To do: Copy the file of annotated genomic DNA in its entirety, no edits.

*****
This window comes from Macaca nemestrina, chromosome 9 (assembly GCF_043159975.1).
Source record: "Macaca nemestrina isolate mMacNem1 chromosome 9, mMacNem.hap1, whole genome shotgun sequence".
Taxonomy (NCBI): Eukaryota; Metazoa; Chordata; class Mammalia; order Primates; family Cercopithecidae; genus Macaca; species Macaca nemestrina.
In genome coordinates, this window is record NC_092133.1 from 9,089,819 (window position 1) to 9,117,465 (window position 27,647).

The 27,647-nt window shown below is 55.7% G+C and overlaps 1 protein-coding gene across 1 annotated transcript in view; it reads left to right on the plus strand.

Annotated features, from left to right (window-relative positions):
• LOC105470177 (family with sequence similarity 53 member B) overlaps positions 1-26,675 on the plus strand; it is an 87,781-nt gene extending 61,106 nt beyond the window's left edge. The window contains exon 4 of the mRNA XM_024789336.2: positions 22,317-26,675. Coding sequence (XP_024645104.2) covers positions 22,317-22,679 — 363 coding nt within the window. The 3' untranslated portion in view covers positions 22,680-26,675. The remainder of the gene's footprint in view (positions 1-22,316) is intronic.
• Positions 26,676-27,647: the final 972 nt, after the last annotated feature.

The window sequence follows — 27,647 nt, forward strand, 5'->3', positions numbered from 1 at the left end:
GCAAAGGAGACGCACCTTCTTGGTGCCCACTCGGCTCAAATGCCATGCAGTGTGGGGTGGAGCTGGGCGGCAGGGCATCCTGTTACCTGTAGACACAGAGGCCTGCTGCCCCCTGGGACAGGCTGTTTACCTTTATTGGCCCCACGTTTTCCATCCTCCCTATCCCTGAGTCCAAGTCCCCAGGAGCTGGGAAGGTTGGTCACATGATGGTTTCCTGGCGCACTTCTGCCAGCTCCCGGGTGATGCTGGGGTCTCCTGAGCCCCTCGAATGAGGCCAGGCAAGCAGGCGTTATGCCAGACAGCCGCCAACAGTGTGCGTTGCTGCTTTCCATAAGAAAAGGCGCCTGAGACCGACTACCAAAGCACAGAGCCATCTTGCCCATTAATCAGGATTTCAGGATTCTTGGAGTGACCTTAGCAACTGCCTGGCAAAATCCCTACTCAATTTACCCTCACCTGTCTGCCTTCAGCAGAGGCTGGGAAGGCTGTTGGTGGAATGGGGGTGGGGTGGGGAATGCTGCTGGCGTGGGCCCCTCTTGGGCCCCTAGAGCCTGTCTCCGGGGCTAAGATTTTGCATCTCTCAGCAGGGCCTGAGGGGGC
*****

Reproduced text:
This window comes from Macaca nemestrina, chromosome 9 (assembly GCF_043159975.1).
Source record: "Macaca nemestrina isolate mMacNem1 chromosome 9, mMacNem.hap1, whole genome shotgun sequence".
Taxonomy (NCBI): Eukaryota; Metazoa; Chordata; class Mammalia; order Primates; family Cercopithecidae; genus Macaca; species Macaca nemestrina.
In genome coordinates, this window is record NC_092133.1 from 9,089,819 (window position 1) to 9,117,465 (window position 27,647).

The 27,647-nt window shown below is 55.7% G+C and overlaps 1 protein-coding gene across 1 annotated transcript in view; it reads left to right on the plus strand.

Annotated features, from left to right (window-relative positions):
• LOC105470177 (family with sequence similarity 53 member B) overlaps positions 1-26,675 on the plus strand; it is an 87,781-nt gene extending 61,106 nt beyond the window's left edge. The window contains exon 4 of the mRNA XM_024789336.2: positions 22,317-26,675. Coding sequence (XP_024645104.2) covers positions 22,317-22,679 — 363 coding nt within the window. The 3' untranslated portion in view covers positions 22,680-26,675. The remainder of the gene's footprint in view (positions 1-22,316) is intronic.
• Positions 26,676-27,647: the final 972 nt, after the last annotated feature.

The window sequence follows — 27,647 nt, forward strand, 5'->3', positions numbered from 1 at the left end:
GCAAAGGAGACGCACCTTCTTGGTGCCCACTCGGCTCAAATGCCATGCAGTGTGGGGTGGAGCTGGGCGGCAGGGCATCCTGTTACCTGTAGACACAGAGGCCTGCTGCCCCCTGGGACAGGCTGTTTACCTTTATTGGCCCCACGTTTTCCATCCTCCCTATCCCTGAGTCCAAGTCCCCAGGAGCTGGGAAGGTTGGTCACATGATGGTTTCCTGGCGCACTTCTGCCAGCTCCCGGGTGATGCTGGGGTCTCCTGAGCCCCTCGAATGAGGCCAGGCAAGCAGGCGTTATGCCAGACAGCCGCCAACAGTGTGCGTTGCTGCTTTCCATAAGAAAAGGCGCCTGAGACCGACTACCAAAGCACAGAGCCATCTTGCCCATTAATCAGGATTTCAGGATTCTTGGAGTGACCTTAGCAACTGCCTGGCAAAATCCCTACTCAATTTACCCTCACCTGTCTGCCTTCAGCAGAGGCTGGGAAGGCTGTTGGTGGAATGGGGGTGGGGTGGGGAATGCTGCTGGCGTGGGCCCCTCTTGGGCCCCTAGAGCCTGTCTCCGGGGCTAAGATTTTGCATCTCTCAGCAGGGCCTGAGGGGGC